Top Ten Tuesday: Austen’s Antagonists Who Need a Purse Whomping

Posted October 23, 2018 by meezcarrie in historical, Jane Austen, romance, Top Ten Tuesday / 21 Comments

Or would that be ‘reticule whomping’ in Jane Austen’s case? 😉

Today’s Top Ten Tuesday theme is all about villains, and there were any number of ways I could have gone with this post. But I knew whatever I did it needed a purse whomping angle to it! Not that I have ever actually purse whomped anyone…nor do I condone violence. But my sassy side needs a verbal outlet at times, since I don’t curse, so ‘purse whomping’ threats are all I’ve got haha!

Austen writes some great heroes and some great heroines, but she also writes a bunch of antagonists that rile up my purse whomping urge. They aren’t always the obvious ‘villains’ in the story either…

Fanny Dashwood from Sense & Sensibility is one of those characters that grates on my last nerve. So self-focused, greedy, and manipulative. So much heartache could have been avoided if her husband had more of a backbone. So maybe I should purse whomp him instead? hmm…

There is no doubt that Wickham needed a good purse whomping – more than once – in Pride & Prejudice. His way of dealing with disappointment was to try seducing a different Bennet sister on three different occasions – and succeeding on the third try, with poor flighty Lydia.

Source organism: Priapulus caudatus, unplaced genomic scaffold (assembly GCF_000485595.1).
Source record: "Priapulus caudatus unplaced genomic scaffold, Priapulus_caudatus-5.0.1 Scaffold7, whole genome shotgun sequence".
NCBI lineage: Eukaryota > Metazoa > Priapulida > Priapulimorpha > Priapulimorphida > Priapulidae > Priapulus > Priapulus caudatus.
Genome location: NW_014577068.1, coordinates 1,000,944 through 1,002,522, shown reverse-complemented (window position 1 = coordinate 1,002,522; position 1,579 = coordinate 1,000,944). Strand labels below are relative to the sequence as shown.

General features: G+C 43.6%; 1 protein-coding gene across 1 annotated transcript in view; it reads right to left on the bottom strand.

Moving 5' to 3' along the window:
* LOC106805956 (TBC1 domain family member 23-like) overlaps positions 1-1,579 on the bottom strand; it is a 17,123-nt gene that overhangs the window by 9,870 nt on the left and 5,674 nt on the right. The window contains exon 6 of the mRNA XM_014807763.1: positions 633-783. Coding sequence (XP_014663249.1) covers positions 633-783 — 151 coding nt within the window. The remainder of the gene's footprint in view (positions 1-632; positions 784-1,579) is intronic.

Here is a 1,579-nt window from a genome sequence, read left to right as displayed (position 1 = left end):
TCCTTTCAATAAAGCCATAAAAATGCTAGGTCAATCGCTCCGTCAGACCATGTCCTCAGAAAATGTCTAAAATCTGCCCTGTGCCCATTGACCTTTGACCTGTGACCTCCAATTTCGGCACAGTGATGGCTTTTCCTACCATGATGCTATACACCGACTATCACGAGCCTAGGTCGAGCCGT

I have a feeling that many a reticule-owner has wanted to whomp poor Willoughby for his treatment of our dear Marianne in Sense & Sensibility. People may have tried to make him a sympathetic character if his feelings for Marianne were in fact genuine but I never see any redemption in him (unlike with Wickham).

Jealous women are never attractive. Snooty jealous women even less so. Caroline Bingley is the epitome of proud and prejudiced, and her manipulations and not-so-veiled cut-downs leave my purse a little twitchy.

Goodness, Sense & Sensibility has a lot of purse-whompable characters! Lucy Steele is a chip off of Fanny’s shoulder, despite there not being any blood relationship between them. That smirk on her face as she shatters Elinor’s dreams? Purse. Whomp.